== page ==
Â we will be left with an odd integer.

Â Such that, P-1 is the product of an integer power of 2 and some odd integer.

Â Note that the smallest value that s can be as 1,

Â since we know that P-1 is even.

Â Rewriting Fermat's little theorem in light of this,

Â we get this expression.

Â Exploiting the properties of exponents,

Â we can see that this is just a to the d squared s times.

Â So a to the d is our carefully chosen power of a.

Â If the left hand side turns out to not be congruent to 1,

Â then we know that n is not prime and can stop right there.

Â But if it is congruent to one then we need to see if its square roots are trivial.

Â Because the exponent is even,

Â we can take the square root trivially by just decrementing the value of

Â s. If this number is not congruent to either 1 or -1,

Â then we have a non-trivial square root and we know that n is not prime.

Â If this number is congruent to -1,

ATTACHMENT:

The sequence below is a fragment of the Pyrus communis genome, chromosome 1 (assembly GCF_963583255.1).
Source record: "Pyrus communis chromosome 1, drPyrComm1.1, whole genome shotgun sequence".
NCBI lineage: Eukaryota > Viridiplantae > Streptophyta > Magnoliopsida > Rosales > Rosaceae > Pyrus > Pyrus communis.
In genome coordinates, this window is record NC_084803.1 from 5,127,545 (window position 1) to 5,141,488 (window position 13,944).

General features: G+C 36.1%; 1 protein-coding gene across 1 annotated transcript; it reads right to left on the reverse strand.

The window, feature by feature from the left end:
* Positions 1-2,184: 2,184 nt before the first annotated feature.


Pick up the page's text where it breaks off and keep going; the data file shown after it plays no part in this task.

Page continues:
Â then we have one of our two trivial roots and we can't go any further.

Â We know only that it is possible that n is prime.

Â If this number is congruent to +1,

Â then we also have a trivial square root which still means that n might be prime.

Â But in addition, we also have a new number that is congruent to 1 (mod n).

Â And this new number has to satisfy the same requirement,

Â that its square root must be non-trivial.

Â The square root of this number has the same form as before,

Â just with a value of S that is one less.

Â We can repeat this process all the way down until s equal to zero If we have to.

Â At that point we would need to take the square root of an odd power of a.

Â And that's one of those hard problems that we don't know

Â whether or not an efficient solution exists.

Â In fact, the security of the Rabin cryptosystem

Â is based on this very problem remaining a hard problem.

Â So we have to stop at this point and once again,

Â either assume that n is prime,

Â repeat the test with a different value of a or perhaps use a different test.

Â In practice a commonly used follow up test,

Â is the Lucus play maladie test.

Â At each step, we have three possibilities based on the square root.

Â If it is not congruent to either 1 or -1,

Â we stop and declare n to be non-prime.

Â If it is congruent to -1,

Â we have to stop and pick a new base

Â because we don't have any constraint on the square root of -1,

Â just on the square root of 1.

Â If it is congruent to +1, we can continue.

Â Now the process just described would have a start with a to the n-1 and to